Michaeline: Prime Time

Radha and Madhav have an epiphany. Wikipedia says their connections are ones of marriage and mental love. Image via Wikimedia Commons

Radha and Madhav have an epiphany. Wikipedia says their connections are ones of marriage and mental love. Image via Wikimedia Commons

So, this January I’ve been reading a couple of books that touch on the psychological process of priming. Both Dan Ariely’s Predictably Irrational and Daniel Kahneman’s Thinking Fast and Slow describe some experiments about priming. The key thing is that certain words can speed our minds’ processing of related items. So if you read speedy words, you are more likely to be able to read “racecar” faster than you read, say, “turtledove.” The experiments they cite suggest that the words we read can affect aspects of our thinking beyond reading, as well.

This is really quite exciting. I mentioned it in a comment earlier, and Kay played with the idea a bit. Could reading words like “cocoa”, “festive”, “fuzzy”, and “fleece” leave one feeling warm and happy, and make one walk with a little bounce in one’s step, a whistle on one’s lips?

Well, if it works, wouldn’t that be great? So, in the name of scientific discovery, I’d like to give you a few friendly little word puzzles. Then, I’d like you to go write, and report back on what you found. I’ll post the answers in the comment section on Sunday, my time. So you people with other busy, happy things to do on Saturday, consider this your SPOILER ALERT!

And then we can talk about priming, good and otherwise, that we have experienced in our own lives. I’ll be interested to see what happens!

Your words are: ACEIIRTTVY AAGIIIMNNOT ACIMNORT AAEINOPSST EEFFGILONRW (this last is actually two words).

Take your time, and let me know what happens!

11 thoughts on “Michaeline: Prime Time

    • LOL. There’s definitely an art to puzzle-making, and alphabetical order is NOT the best way to jumble a word, especially 10- or 11-letter words. It does sound like a sneeze. (Or five of them.)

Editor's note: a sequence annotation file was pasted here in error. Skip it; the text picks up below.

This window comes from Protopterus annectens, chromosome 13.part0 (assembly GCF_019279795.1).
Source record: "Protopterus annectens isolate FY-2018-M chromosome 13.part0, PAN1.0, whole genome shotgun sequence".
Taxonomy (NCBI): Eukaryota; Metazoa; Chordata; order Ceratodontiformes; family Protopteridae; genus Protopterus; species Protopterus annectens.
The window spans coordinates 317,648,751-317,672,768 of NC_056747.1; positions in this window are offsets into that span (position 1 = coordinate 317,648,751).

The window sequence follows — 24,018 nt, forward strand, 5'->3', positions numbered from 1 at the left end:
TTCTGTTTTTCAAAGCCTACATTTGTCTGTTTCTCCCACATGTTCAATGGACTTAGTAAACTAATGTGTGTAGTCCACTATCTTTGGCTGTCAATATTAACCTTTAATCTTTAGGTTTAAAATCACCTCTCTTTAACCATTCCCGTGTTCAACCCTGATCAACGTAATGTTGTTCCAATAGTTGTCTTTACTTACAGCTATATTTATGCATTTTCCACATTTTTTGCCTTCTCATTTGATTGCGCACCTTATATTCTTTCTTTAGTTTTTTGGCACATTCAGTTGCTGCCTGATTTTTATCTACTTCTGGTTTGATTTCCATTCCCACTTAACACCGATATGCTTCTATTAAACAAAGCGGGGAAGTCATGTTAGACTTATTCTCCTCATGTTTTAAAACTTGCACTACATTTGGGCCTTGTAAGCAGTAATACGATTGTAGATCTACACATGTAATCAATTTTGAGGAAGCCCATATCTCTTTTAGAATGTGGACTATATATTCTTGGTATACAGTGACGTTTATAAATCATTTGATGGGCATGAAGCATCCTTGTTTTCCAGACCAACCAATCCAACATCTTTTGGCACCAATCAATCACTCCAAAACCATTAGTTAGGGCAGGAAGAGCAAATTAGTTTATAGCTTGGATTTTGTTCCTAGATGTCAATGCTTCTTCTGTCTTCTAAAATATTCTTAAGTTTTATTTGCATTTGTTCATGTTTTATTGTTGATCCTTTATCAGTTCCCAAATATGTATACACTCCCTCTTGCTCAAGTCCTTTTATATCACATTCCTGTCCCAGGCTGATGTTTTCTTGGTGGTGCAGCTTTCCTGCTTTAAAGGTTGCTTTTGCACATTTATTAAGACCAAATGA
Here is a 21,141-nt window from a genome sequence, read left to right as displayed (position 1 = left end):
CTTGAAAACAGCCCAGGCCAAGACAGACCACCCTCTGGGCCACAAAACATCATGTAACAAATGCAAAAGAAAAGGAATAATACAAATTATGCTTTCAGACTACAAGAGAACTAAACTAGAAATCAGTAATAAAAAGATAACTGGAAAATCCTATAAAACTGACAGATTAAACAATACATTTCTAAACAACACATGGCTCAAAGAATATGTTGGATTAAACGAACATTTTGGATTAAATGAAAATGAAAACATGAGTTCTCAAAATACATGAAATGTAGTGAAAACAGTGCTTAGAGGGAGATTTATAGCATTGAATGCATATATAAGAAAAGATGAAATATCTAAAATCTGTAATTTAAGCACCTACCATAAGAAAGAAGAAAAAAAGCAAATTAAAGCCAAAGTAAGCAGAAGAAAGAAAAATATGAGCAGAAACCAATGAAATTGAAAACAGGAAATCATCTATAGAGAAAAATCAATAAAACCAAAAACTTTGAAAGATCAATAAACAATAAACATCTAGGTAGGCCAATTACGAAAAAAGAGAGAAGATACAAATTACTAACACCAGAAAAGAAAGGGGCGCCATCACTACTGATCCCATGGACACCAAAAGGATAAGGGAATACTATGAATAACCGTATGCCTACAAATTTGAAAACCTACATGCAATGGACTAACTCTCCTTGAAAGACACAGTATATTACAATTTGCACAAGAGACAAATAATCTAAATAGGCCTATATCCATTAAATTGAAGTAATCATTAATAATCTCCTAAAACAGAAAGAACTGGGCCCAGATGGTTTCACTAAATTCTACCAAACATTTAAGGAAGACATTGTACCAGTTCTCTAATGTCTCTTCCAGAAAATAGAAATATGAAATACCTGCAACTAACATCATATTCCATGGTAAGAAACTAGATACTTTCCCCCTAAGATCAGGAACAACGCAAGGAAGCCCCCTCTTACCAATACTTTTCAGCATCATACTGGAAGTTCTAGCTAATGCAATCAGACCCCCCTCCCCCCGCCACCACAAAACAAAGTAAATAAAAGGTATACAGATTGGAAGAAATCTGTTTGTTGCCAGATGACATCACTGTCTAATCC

Let me give a hint: the beginning letters are cr, im, ro, pa and fr– fl—–.

      I’ll post the answers in a few hours.

      Good health to you! And fizzy-fuzzy feelings that make you swoon just a bit!

      • Okay, got ’em. The hints made all the difference. Before I kept seeing “afterglow” in that last one and it tripped me up.

        I’ll see what happens if I “prime” with these words tomorrow.

        • (-: Even puzzle-writers must have tricks of the trade. I was slightly worried that one of my words would actually be in alphabetical order, but it turns out that worry was misplaced. Next time (if there is a next time), I’ll try shorter words, and I’ll randomize them properly, by writing each letter on a slip and doing it that way.

          Although, funnily enough, “afterglow” fits PERFECTLY into my priming theme! So, maybe you are primed and ready to go (-:.

      • Funny. I had a quick go at these last night and my brain flatly refused to play. I looked again this morning and got ’em nice and quickly. Now here’s hoping they do their job!

  1. ANSWERS ANSWERS ANSWERS (skip to next comment if you don’t want the answers yet)

    So, the five priming words were creativity, imagination, romantic, passionate and free-flowing, and the intention was to help the puzzle-doer to have a really nice writing session that was full of ideas, smooth and of course, with that sexy spark, since we all like our romance here.

    AND THOSE WERE THE ANSWERS ANSWERS ANSWERS (I tried to bury them so they wouldn’t be too obvious to the skimmer.)

    • So, I’m not sure if a couple of tries is enough data points to draw a conclusion, but I’m thinking “priming” might have some real potential. I tried it with words and I tried it with watching a particular scene from a TV show that had the general feeling of the scene I wanted to write and I felt like I got a little extra creative-boost, so I’m going to add it to my writer’s toolbox. Thanks for the idea Michaeline.

      • Yeah, there’s nothing scientific about what we are doing. But setting intentions, or praying, or “doing magic” by repeating a charm every morning . . . there’s a long history of using priming.

        And I didn’t think about this until I read your comment, but I completed a short story this week, and it’s romantic and passionate. So, I just can’t say.

        I do think I’m going to try to be extra careful about what I look at and what I read, especially first thing in the morning. It certainly can’t hurt to add a little positivity and some word puzzles to my life . . . .

  2. Pingback: Michaeline: Prime Results – Eight Ladies Writing

  3. Pingback: Michaeline: My Favorite Tip of the Year – Eight Ladies Writing

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